OS X and U of U Specific Info

By: Mike Yocom - Revised: 2006-05-23 devin


Specific information about SSL, OS X, and the University of Utah.

Section Links

  1. Mac OS X
  2. Campus Resources

Mac OS X

Since part of the SSL handshake involves verifying the CA that issued the server or client's certificate, it is possible to encounter a situation where a server really is trustworthy, but you computer thinks it's not because the CA doesn't happen to be in the list of trusted CAs. A good example of this is when a university sets up a root CA — a CA that isn't subordinate to any, other CA. When a client connects to a server that has a certificate issued by the university's CA, or by a departmental CA that is subordinate to the university's CA, the client will be unable to authenticate the server.

Whenever an issuing CA cannot be authenticated, you'll get an error message like the following:

The error message may be slightly different, depending on the application trying to authenticate a server, but the gist is the same. The server could not be authenticated, so you may or may not be connecting to the real server — nid.utah.edu in this case. There will also be no encryption of the data being exchanged, so anybody else listening has full access to your data. The application should give the user the option to continue or not, or automatically terminate the session.

In order to allow a full-fledged SSL session to be established with a server whose CA is not in the trusted list, the certificate of the CA should be downloaded and added to the X509Anchors keychain. The downside to this is that the CA certificate needs to be available, either publicly or by request.

If the certificate is publicly available on a web page, download it. For an example, we'll walk through the process of downloading the University of Utah Internal Server CA certificate to get rid of that error when visiting nid.utah.edu. The following is a screen shot of a section of the ITAC web page, showing the link to download the certificate. In most browsers either clicking on the "install public cert" or control-clicking on the same link and selecting something along the lines of "Download" or "Save As…" from the contextual menu will work.

Your web browser will then download the certificate. Since they are generally small — The U of U's public certificate is only a couple of kilobytes, as you can see in the next picture — they should download quickly.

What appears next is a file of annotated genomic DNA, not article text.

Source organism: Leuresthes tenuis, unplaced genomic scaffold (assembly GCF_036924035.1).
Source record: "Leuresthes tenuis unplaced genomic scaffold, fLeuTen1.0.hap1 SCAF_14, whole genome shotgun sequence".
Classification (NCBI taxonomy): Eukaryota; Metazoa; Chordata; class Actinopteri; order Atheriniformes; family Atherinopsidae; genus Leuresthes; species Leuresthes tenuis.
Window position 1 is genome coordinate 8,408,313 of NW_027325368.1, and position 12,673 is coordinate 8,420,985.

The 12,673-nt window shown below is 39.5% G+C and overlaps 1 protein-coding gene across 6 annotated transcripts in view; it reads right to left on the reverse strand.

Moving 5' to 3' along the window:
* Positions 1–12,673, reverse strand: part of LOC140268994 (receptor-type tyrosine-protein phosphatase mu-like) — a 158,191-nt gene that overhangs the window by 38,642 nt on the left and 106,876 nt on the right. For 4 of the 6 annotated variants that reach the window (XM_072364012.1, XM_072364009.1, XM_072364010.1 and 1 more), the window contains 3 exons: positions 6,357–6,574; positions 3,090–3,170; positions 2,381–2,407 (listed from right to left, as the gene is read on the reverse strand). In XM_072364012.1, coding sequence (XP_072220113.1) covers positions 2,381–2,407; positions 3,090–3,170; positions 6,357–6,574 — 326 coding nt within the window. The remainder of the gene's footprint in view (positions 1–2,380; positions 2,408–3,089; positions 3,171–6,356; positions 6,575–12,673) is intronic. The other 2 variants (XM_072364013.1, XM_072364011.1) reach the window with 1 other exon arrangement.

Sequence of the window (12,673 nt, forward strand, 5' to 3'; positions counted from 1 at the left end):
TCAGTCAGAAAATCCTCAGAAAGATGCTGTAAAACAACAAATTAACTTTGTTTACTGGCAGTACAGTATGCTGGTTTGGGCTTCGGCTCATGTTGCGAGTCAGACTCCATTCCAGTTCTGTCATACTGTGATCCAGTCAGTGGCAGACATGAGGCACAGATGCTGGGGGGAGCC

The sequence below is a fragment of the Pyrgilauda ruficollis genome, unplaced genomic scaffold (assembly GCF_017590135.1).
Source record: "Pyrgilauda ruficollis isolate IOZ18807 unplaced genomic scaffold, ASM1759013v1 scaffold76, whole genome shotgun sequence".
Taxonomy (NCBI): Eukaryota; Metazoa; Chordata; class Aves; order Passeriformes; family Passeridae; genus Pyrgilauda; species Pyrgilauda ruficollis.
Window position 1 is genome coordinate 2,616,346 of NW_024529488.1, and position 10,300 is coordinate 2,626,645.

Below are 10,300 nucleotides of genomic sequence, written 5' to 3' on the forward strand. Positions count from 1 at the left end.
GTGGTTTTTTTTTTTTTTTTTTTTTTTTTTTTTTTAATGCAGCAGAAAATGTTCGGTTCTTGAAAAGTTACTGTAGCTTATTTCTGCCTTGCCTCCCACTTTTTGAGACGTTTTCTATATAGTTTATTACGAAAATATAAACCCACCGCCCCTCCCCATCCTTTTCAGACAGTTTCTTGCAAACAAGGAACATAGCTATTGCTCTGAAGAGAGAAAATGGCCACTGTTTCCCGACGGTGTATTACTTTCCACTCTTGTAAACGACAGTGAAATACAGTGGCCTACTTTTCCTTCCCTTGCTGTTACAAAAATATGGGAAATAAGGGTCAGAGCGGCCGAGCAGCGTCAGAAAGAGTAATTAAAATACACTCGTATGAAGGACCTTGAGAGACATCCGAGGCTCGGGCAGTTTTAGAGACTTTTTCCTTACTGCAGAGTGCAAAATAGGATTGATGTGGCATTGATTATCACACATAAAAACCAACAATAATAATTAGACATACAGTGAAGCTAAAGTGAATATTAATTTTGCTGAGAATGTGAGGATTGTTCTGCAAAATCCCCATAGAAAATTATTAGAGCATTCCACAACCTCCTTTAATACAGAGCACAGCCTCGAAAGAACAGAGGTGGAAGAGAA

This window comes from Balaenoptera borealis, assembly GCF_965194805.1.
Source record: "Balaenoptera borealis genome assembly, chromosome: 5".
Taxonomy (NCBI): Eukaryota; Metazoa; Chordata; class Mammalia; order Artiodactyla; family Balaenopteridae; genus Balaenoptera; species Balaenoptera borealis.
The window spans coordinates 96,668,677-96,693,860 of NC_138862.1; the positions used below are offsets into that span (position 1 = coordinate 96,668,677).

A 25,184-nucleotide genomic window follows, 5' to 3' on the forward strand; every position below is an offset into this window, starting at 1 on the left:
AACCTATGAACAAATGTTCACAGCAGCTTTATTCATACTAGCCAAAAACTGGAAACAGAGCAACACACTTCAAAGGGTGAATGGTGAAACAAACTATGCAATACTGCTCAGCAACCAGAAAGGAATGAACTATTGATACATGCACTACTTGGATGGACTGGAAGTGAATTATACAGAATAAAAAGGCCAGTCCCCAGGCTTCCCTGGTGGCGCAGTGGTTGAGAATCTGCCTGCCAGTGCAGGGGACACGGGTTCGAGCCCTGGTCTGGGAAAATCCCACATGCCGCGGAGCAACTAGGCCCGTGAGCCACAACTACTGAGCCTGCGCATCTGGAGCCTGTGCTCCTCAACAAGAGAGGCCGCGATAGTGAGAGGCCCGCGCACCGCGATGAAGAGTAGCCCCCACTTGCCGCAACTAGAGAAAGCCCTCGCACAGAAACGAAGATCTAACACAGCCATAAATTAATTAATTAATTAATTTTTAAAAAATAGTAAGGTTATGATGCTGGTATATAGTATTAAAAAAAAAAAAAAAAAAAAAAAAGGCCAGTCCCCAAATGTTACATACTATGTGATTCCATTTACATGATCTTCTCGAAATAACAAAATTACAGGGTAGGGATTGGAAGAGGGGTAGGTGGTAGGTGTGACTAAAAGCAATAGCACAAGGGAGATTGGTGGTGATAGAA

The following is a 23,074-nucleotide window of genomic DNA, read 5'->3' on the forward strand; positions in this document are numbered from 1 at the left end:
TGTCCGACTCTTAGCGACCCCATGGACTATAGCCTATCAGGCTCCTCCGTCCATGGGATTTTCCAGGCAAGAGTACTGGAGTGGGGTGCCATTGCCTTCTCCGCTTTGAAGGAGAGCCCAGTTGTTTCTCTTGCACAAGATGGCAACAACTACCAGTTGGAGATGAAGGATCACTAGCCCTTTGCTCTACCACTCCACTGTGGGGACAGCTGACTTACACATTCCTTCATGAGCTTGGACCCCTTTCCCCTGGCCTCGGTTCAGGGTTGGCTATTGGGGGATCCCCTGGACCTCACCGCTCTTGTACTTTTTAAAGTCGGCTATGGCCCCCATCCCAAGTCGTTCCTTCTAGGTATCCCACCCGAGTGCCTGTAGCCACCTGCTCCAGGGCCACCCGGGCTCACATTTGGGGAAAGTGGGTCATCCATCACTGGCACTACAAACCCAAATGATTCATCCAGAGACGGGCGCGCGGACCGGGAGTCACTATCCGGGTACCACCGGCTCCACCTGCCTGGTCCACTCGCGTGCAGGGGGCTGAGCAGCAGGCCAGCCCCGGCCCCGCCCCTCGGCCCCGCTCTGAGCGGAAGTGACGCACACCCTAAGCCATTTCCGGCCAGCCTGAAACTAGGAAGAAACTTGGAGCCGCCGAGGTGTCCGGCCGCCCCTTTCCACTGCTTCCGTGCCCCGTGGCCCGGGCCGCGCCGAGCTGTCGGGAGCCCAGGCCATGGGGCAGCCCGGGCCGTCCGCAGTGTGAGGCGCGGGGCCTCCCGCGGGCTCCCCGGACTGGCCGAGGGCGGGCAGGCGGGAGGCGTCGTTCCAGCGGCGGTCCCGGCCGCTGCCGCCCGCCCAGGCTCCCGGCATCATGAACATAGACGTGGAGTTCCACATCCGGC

Once the download finishes, either go to your default download location, where you told the browser to save the cert to if you used a "Save As…" command, or click on the show widget — the magnifying glass to the right of the downloaded file — in the download window to reveal the certificate.

If the file extensions isn't ".cer", change it to ".cer". Then double-click on it. Keychain Access will launch.

Keychain Access will present you with a dialog box to verify if you really want to add the certificate. Select "X509 Anchors" from the "Keychain:" pull-down menu and click "OK". (You must have administrator access to do this.)

Keychain Access will ask you to provide an administrator password. Provide this user name/password and click "OK". The certificate will now be added to the client's list of trusted CAs.

To view the list, go to Keychain Access, select Add Keychain… from the File menu, navigate to /System/Library/Keychains/ and select X509Anchors. The X509Anchors will now show up in your list of Keychains. (Click Show Keychains if the list is not visible.) When you select one of the certificates you can view the information contained within it. (Validity period, hexadecimal representations of the SHA1 and MD5 fingerprints and the public key and signature, contact information for the CA, and so forth.)

Campus Resources

The University of Utah maintains its own certificate authority, managed by ISO (Institutional Security Office). Certificates generated by the University Internal CA are available for servers and specific applications — including Radius, Time, VPN, and SSL web servers. No certificates for individuals are available at this time, so no client authentication using a U of U certificate, but this service is planned.

To get a certificate from the University Internal CA, send an email to ca@utah.edu with appropriate contact information, what application will use the certificate, and either a fully qualified domain name (FQDN) or a certificate request file.

A public certificate is also available, to manually add the University Internal CA to clients' lists of trusted CAs. It is available from the ITAC website. To install this or any other certificate, download it, make sure the extension is .cer — change it to .cer if it's not — and double-click on it. Keychain Access launches, and asks if you want to add the certificate, select the appropriate Keychain, click OK, and enter in your login and password.